Can I be really blunt? From your assessment, are we a racist country?

Yes. And I don't think that's an accusatory statement. That's just a factual reality. So I think this is rather like people who deny climate change. Racism deniers are simply not on the side of the evidence.

Again, I could list report after report after report after statistic that have been done over and over again in this country … So in a sense, to debate it, is rather just like debating a flat-earther. People who want to deny that racism exists in Canada are not paying attention to our history.

One of the big calls coming from this movement has been defunding the police. … There may be some confusion about what it means to defund the police. So how do you define it?

I define it as redistributing the resources into communities. So what we've seen over the last few decades is that as social services are increasingly cut, and we're told under austerity we can't pay for that, we see police budgets exploding.

So in Toronto, over a billion dollars, which is, I believe, half the municipal budget. When you look at municipal budgets, policing takes up so much of this budget. And a lot of it is in salaries, because a lot of police, with all the overtime they make, are the ones on the Sunshine List, the people that make over $100,000.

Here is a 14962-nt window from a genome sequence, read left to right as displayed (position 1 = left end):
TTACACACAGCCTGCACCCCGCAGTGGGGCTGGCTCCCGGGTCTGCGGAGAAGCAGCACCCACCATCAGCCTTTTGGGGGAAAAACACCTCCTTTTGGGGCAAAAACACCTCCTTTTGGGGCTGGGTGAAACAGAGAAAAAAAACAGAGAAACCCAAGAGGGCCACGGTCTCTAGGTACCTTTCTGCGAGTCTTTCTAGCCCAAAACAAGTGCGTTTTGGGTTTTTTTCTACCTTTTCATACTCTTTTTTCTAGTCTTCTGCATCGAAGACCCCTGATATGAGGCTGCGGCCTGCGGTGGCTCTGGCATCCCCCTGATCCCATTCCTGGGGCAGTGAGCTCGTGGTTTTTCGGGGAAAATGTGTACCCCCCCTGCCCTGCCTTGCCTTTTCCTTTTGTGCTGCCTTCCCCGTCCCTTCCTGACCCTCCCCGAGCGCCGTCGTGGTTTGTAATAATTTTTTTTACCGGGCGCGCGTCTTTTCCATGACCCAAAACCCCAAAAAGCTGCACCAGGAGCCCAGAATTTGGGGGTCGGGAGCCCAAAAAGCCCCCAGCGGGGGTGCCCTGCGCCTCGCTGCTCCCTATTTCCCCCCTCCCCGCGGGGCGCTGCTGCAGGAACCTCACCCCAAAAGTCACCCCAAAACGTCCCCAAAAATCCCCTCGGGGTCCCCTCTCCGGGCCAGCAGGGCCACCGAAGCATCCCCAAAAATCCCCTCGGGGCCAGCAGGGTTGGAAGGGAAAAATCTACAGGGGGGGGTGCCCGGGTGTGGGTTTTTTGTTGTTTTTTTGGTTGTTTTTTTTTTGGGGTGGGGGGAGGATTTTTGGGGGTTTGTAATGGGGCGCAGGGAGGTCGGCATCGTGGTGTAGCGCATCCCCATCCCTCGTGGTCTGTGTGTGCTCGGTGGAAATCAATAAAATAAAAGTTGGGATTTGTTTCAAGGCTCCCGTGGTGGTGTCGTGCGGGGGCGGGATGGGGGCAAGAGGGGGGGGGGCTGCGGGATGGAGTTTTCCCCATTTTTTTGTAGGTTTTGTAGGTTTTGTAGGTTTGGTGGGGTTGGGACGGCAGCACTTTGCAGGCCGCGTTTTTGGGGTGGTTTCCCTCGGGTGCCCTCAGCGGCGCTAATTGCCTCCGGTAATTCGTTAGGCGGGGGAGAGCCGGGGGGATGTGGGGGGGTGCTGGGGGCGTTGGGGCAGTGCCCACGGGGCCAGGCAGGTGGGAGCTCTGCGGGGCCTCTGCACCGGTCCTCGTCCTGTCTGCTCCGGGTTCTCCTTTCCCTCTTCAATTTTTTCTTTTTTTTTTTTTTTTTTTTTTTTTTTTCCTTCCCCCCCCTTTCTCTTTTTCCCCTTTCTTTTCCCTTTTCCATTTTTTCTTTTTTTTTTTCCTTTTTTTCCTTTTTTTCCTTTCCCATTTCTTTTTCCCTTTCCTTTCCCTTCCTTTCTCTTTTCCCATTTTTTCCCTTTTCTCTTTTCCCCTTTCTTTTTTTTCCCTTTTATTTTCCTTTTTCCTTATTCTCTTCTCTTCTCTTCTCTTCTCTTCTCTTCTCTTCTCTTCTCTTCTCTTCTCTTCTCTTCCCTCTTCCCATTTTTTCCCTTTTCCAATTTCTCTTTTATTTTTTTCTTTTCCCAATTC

So rather than investing in punishment and policing, the conversation around defunding is about where we put our resources. Do we put them into criminalizing people who are mentally ill, or do we put them into funding the resources we need as communities to actually heal people, which is what actually prevents crime?

Dealing with addiction, dealing with mental health, getting safe housing for people, having the resources in community to make sure people are employed, having the resources to make sure that people can deal with trauma and everything else. That is actually effective.